Tuesday, May 17, 2011

PIP Benefits - Kimberly Condon

PIP, otherwise known as Personal Injury Protection, is a benefit you receive from your insurance company following a motor vehicle collision.   This benefit is available to you whether you were at fault for the accident or if someone else was at fault.  On average, the minimum PIP benefits available are $15,000.00 or the benefit is good for one year, whichever comes first.  Following an accident where you have suffered an injury, you need to report the injury to your insurance company and they will open up a PIP claim for you.  All of your medical bills need to be sent to YOUR insurance for payment.  This includes ambulance, ER, MD, chiropractic, PT and any other providers you see for your injury.  Some people don’t understand this, wondering why their own insurance company pays the medical bills when someone else was at fault and caused their injury.  In Oregon, this is how it works.  Once you are done treating (you will require no further treatment for your injuries) your insurance will subrogate the amount they have paid out for you to the at fault insurance carrier.  Meaning, your insurance company will get their money back.   I think one of the reasons the laws are geared this way is sometimes investigating an accident can take 30-60 days and in the meantime you are incurring medical bills.  Instead of letting these medical bills go unpaid, the law states that your’ insurance will pay the medical bills and get paid back later.

PIP benefits also include lost wages.  The lost wage benefit has a maximum of $3,000.00 per month or 70% of your average monthly wage, whichever is less.  Unfortunately you will not be paid at 100% from PIP.  The unreimbursed amount should be included in any settlement you receive from the at fault insurance company.  In order to receive lost wages from PIP you have to have missed 14 consecutive days from work to begin with.  You will also need a doctors’ disability slip stating you are unable to work.  PIP will review this information and contact your employer to verify employment, hours worked and how much you make per hour.  Once you have missed 14 consecutive days and are receiving lost wages the benefit continues for 52 weeks.  So let’s say you missed 3 weeks of work and then you were able to return to work, but once you’ve returned to work you find that working is hurting you more, so your doctor puts you back off work for another week; you will still be eligible for benefits.  You only have to miss the first 14 days and the benefits will begin.  This also applies if you are put back to work with restrictions, such as only 2 hours a day.  PIP will continue to pay lost wages less the 2 hours per day.  PIP wage loss is there to help you out in the meantime.  Make sure you read your policy to learn about  your PIP benefits.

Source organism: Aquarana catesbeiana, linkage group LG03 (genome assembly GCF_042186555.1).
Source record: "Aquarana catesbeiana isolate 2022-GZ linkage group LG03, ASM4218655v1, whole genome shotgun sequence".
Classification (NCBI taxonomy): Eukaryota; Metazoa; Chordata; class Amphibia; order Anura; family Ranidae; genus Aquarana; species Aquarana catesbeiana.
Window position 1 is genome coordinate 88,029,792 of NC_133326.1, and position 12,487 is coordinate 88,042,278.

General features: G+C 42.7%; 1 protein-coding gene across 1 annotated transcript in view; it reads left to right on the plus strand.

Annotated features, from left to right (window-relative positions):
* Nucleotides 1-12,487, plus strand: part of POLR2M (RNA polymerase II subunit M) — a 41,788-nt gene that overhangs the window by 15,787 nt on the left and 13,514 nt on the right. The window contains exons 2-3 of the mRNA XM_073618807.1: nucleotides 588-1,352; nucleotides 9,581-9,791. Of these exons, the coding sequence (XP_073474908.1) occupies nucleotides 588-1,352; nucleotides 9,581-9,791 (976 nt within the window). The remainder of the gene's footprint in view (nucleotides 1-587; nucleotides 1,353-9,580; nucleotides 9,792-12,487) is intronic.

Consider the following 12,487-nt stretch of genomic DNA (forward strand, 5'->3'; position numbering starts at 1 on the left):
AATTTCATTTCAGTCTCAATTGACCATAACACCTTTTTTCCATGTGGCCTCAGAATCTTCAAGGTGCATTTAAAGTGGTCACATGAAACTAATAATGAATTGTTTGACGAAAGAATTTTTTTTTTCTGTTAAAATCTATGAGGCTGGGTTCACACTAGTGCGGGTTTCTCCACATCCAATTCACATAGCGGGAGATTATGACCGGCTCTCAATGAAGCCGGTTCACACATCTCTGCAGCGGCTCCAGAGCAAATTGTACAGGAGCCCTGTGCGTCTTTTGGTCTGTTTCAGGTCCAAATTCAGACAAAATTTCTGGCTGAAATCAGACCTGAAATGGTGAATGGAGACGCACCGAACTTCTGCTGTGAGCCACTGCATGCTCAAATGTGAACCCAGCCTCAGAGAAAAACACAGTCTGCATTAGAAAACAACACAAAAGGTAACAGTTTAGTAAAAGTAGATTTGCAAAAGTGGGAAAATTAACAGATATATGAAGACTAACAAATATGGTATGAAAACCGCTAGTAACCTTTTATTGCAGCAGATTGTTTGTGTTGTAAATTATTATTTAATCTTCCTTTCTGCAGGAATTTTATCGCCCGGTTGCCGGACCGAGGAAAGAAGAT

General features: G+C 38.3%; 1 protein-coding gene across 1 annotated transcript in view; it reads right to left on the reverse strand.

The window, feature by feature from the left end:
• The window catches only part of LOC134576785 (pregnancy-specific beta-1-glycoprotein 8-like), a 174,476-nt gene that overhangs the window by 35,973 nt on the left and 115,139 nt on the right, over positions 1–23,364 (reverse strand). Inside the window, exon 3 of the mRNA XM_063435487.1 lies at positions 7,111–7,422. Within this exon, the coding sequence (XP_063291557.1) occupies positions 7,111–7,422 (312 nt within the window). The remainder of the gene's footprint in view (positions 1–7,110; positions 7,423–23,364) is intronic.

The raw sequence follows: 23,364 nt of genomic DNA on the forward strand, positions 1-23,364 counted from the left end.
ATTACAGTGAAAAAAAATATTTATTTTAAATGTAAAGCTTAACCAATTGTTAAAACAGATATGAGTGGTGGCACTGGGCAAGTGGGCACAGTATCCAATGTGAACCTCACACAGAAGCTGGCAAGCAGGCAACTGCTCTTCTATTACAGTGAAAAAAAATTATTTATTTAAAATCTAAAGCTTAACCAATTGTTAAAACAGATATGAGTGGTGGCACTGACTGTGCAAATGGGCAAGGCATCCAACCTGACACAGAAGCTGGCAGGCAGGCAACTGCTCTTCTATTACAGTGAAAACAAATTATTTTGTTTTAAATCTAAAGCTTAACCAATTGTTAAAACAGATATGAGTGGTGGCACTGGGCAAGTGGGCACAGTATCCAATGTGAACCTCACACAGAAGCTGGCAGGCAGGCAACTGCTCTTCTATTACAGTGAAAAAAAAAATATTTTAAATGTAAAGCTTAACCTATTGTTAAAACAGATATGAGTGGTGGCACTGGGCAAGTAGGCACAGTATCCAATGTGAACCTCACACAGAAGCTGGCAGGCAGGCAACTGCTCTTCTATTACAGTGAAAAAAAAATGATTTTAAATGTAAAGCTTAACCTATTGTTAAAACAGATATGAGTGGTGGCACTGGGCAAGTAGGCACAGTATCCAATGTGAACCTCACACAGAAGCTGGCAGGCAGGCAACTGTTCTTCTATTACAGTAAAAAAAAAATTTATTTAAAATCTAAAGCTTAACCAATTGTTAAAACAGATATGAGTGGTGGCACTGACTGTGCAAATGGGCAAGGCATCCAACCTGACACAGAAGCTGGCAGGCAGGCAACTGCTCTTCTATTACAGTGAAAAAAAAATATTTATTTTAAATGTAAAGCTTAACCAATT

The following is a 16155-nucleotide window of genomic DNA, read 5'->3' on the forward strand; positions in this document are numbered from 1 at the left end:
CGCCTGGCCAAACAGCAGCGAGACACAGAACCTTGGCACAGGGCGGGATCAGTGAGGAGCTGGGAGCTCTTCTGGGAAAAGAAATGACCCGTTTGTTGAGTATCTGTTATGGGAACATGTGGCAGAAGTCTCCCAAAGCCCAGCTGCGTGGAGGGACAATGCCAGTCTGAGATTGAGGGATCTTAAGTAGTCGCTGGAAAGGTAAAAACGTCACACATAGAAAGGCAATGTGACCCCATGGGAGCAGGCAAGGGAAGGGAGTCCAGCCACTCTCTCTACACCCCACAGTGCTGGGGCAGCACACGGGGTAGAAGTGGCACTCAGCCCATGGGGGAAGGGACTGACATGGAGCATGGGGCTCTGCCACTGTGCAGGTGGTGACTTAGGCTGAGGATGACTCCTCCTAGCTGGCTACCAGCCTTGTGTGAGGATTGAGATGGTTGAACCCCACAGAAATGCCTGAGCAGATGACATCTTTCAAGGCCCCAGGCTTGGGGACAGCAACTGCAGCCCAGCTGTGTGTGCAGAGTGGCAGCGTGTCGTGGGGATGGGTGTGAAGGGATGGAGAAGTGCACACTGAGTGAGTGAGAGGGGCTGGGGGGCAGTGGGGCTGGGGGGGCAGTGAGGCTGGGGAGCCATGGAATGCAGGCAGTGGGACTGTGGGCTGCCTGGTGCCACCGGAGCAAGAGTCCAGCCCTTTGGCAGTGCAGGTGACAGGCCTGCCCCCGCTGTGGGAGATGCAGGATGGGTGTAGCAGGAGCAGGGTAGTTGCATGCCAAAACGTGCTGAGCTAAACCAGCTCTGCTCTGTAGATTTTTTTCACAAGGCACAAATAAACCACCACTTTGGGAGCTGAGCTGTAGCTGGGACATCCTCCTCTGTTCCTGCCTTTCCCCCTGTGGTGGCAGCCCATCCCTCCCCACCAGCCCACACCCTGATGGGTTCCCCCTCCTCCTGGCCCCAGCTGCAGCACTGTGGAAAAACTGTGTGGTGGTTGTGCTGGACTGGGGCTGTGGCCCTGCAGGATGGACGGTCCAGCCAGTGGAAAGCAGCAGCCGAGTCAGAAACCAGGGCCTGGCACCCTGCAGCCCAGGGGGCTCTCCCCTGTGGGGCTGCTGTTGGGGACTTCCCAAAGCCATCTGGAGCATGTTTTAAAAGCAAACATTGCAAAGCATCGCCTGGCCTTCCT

My job as a paralegal for Olsen Daines is to help take the headache away.  You are already under enough stress and dealing with pain.   I will work with you and your PIP carrier to make sure your medical bills are being paid and that you are receiving your lost wages.   


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  2. Thanks for the information. Everyone, employees and employers should know about the law on personal injury. Conflicts arrise because of lack of knowledge. Personal Injury Solicitor though is present to make you understand things.

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